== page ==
Now that you’ve got your Google Business listing set up, stay on top of it. Make it feel alive and interactive by adding fresh imagery of your building, interiors and people, and ensuring that your opening hours, address and contact details are always up to date. News posts are a source of fresh and useful content, and mean that you can promote things such as open day events, treatments, and new products (e.g. if your practice has a new digital scanner). You can even upload videos, creating the opportunity to add persuasive video testimonials. Potential customers appreciate activity and accuracy, and search engines notice this too.

And finally, be sure to regularly check any links you’ve included (both within your Google Business listing and your website) so that you can swiftly find and replace any that are broken. Broken links are a mark against you on quality criteria, and could see your site being knocked down the rankings.

4. Optimise, optimise, optimise

There are easy opportunities to optimise your listing. Consider adding keywords into your ‘from the business’ description, as these can help you to rank for specific treatments (e.g. ‘Private dentist in Manchester offering teeth whitening, dental implants and orthodontics’). This will be far more helpful to you – and to online users – than ‘Dentist in Manchester’.

According to Google, 27% of the global online population is using voice search on mobile. To target these audiences, you could contribute commonly asked questions, phrasing them in a natural way, before answering them. This means that if someone asks that question, you’ll stand a good chance of appearing in the results. If you can make your listing helpful, people are also far more likely to click or call you.

5. Maintain consistency across third-party sites

Backlinks are helpful for SEO (creating authority), so try to get your practice listed on local directories and those within the dental sector. However, for Google Business, it’s important to be correct and consistent. Where your details, such as name, address, phone number (NAP) and web URL, appear on third-party review and directory sites, they should be exactly the same. It’s not always easy to track these down and get them all changed, which is why we can offer a standalone service to take care of this for you.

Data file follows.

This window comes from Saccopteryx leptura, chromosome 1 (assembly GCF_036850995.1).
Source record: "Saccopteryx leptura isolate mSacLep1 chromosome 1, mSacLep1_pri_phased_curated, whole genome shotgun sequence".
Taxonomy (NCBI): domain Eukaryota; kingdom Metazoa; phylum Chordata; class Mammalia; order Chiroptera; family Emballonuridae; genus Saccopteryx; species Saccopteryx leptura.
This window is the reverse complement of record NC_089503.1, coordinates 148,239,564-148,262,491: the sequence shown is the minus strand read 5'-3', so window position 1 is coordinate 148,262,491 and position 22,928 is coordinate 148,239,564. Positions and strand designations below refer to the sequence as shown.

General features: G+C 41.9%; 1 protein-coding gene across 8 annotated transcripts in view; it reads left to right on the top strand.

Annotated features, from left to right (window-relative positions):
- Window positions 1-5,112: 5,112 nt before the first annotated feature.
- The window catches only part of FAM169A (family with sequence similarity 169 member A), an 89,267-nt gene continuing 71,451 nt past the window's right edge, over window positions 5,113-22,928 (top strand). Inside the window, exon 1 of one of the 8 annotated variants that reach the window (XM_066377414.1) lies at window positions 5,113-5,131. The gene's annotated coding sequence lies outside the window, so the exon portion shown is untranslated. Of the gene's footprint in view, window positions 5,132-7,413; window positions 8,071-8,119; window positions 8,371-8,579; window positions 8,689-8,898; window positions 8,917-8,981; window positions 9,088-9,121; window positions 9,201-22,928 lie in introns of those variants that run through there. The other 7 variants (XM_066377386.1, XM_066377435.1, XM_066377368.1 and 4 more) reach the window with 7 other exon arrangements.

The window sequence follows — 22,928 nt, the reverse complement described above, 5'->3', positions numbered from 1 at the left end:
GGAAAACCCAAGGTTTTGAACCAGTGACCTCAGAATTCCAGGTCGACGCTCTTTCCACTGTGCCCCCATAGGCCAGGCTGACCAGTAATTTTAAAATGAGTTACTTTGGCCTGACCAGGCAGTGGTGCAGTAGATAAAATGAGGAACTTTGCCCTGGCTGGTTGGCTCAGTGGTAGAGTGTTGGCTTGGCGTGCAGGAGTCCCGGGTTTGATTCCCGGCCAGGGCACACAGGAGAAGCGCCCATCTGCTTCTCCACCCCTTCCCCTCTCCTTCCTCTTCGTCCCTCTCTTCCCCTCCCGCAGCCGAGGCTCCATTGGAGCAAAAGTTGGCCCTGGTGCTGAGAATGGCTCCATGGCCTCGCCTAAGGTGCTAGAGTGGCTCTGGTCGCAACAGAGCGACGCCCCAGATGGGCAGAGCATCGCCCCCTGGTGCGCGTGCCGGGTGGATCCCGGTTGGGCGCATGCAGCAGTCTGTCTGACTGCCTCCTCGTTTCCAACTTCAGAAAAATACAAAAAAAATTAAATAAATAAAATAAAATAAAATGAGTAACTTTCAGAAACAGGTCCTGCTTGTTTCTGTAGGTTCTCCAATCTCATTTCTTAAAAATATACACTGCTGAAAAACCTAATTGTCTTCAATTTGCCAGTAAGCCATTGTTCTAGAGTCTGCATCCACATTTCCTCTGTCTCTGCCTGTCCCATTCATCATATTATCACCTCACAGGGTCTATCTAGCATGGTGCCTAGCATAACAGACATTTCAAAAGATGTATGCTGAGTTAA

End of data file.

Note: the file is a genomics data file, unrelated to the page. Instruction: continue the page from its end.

6. Make your site mobile friendly

It should go without saying that if a large proportion of your audience is viewing your website on a mobile, it should work well on a mobile. Search engines prefer mobile-optimised websites, as do people ­– we’ve probably all felt the intense frustration of fighting against a non-optimised website on our phones. This is also borne out by the stats: users are five times more likely to leave a site if it’s not mobile friendly. And if you’ve worked this hard to get people to your site in the first place, you really don’t want to lose them now.

But what makes a site mobile friendly? It used to be that a responsive website was good enough, but these days it’s better to be ‘mobile first’. This means that all elements of functionality and design are created for mobile, with desktop adaptations stemming from this. Beyond this, speed is also of the essence. To get a good performance score, you now need to have (along with other things), good load times, ideally less than two seconds. If you think your site is struggling, let us know – we can carry out an audit and can often make recommendations for improving things without needing a drastic rebuild.

Ask us to help

With so many online users now taking to their mobiles, local and ‘near me’ searches are an easy route to new and existing audiences. If you’d like help with your digital dental marketing, or feel you could improve your search ranking, do get in touch.

The information contained in this article is based on the opinion of Hive Business and does not constitute formal tax advice. Any tax outcomes will be based on individual circumstances, tax legislation and regulation, which are subject to change in the future. You should seek specific advice before embarking on any course of action. Hive Business does not provide regulated Financial Advice, including advice on investment, insurance or lending products or their suitability for you. This article is provided for information only and does not constitute, and should not be interpreted as, investment advice or a recommendation to buy, sell or otherwise transact, or not transact, in any investment including Bitcoin and other crypto. Any use you wish to make of any information contained within this article is, therefore, entirely at your own risk.

By Luc Wade Marketing Director
If you have any questions or comments about this article, please get in touch.